“It wasn’t that he wanted to hurt anyone… It’s just that he couldn’t. Stop. Thinking about it.”
I Hunt Killers, by Barry Lyga
#1 in the Jasper Dent series
Little, Brown and Company, April 2012
young adult thriller
277 pages (ebook)
Jazz is a likable teenager. A charmer, some might say.
But he’s also the son of the world’s most infamous serial killer, and for Dear Old Dad, “Take Your Son to Work Day” was year-round. Jazz has witnessed crime scenes the way cops wish they could – from the criminals’ point of view.
And now, even though Dad has been in jail for years, bodies are piling up in the sleepy town of Lobo’s Nod. Again.
In an effort to prove murder doesn’t run in the family, Jazz joins the police in the hunt for this new serial killer. But Jazz has a secret – could he be more like his father than anyone knows?
*** I requested this review copy through NetGalley. ***
I don’t read a lot of YA. When I do, it’s usually the fantasies or dystopias that are getting a ton of attention, just so I can see what it’s all about. I usually enjoy the story for the most part (though I would like them more without the obligatory romance) and then go back to reading adult.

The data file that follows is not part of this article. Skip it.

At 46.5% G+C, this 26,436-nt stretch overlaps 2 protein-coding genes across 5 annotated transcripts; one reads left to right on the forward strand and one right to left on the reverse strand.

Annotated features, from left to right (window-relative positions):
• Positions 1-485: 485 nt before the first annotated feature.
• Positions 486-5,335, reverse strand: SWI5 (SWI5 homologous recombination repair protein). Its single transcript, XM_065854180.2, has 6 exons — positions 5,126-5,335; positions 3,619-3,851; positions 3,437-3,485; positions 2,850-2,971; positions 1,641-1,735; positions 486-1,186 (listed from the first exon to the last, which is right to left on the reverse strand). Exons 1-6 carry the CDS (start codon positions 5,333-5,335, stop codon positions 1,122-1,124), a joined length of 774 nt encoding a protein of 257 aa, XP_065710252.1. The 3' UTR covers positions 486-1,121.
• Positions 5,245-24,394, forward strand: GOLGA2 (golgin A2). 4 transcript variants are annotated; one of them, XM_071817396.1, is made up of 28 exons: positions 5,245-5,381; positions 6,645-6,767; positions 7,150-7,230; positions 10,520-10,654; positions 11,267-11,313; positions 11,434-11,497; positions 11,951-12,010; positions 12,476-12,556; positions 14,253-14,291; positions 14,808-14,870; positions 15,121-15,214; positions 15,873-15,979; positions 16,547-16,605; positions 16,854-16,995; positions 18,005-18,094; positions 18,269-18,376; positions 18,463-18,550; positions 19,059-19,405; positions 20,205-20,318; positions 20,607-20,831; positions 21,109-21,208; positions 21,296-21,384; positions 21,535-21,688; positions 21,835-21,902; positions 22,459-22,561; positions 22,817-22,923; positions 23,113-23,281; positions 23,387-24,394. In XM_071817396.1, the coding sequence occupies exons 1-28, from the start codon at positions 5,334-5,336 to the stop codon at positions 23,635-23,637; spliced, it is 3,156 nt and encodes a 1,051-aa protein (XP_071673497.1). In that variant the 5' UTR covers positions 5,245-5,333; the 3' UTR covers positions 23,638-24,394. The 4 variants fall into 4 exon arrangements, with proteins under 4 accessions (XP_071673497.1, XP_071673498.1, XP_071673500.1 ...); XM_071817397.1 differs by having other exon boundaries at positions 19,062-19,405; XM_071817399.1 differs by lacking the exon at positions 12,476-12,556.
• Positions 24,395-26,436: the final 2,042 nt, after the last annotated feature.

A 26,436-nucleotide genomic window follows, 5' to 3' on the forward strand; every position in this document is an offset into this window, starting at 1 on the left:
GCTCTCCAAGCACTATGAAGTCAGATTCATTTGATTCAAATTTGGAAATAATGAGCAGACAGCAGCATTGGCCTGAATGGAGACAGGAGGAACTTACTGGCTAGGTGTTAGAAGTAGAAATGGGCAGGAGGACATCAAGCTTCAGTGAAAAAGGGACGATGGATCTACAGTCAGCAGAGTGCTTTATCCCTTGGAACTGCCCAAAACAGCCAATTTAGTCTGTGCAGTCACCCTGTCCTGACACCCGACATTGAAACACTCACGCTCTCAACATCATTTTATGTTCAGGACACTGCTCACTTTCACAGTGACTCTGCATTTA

But I finally decided it was time to try one of the YA thrillers I’ve seen here and there… never quite as popular as the big titles, but still around. And I Hunt Killers didn’t disappoint.
Jazz is a pretty disturbing character. Then again, what person who was raised by a serial killer wouldn’t be disturbing? The thing is, you really do feel his internal struggle. He wants to do good, he doesn’t want to let his warped upbringing define who he is. Instead, he takes it and uses it instead of letting it use him. But there’s always that nagging voice in the back of his mind, trying to convince him that he’s fated to become his father. I think Jazz’s circumstances allow for some of that navel-gazing so typical of teen characters, while still serving the story.
I did think it was unrealistic just how open the sheriff is with him about the investigation… but on the other hand, it probably would have been just as unrealistic for Jazz to get all his information by sneaking around (not to mention, making the police look completely incompetent). So, I can accept a little storytelling convenience there.
The biggest downside is that the ending isn’t quite as satisfying as I would have liked. It’s not a terrible cliffhanger, but the book isn’t a complete story either. I think the series is worth continuing, though… I just wish I had access to the next book right away.
I Hunt Killers is available in print, as well as for Kindle, Nook, and other e-readers.
Does I Hunt Killers sound like something you’d pick up? When was the last time you read a book that was refreshingly different?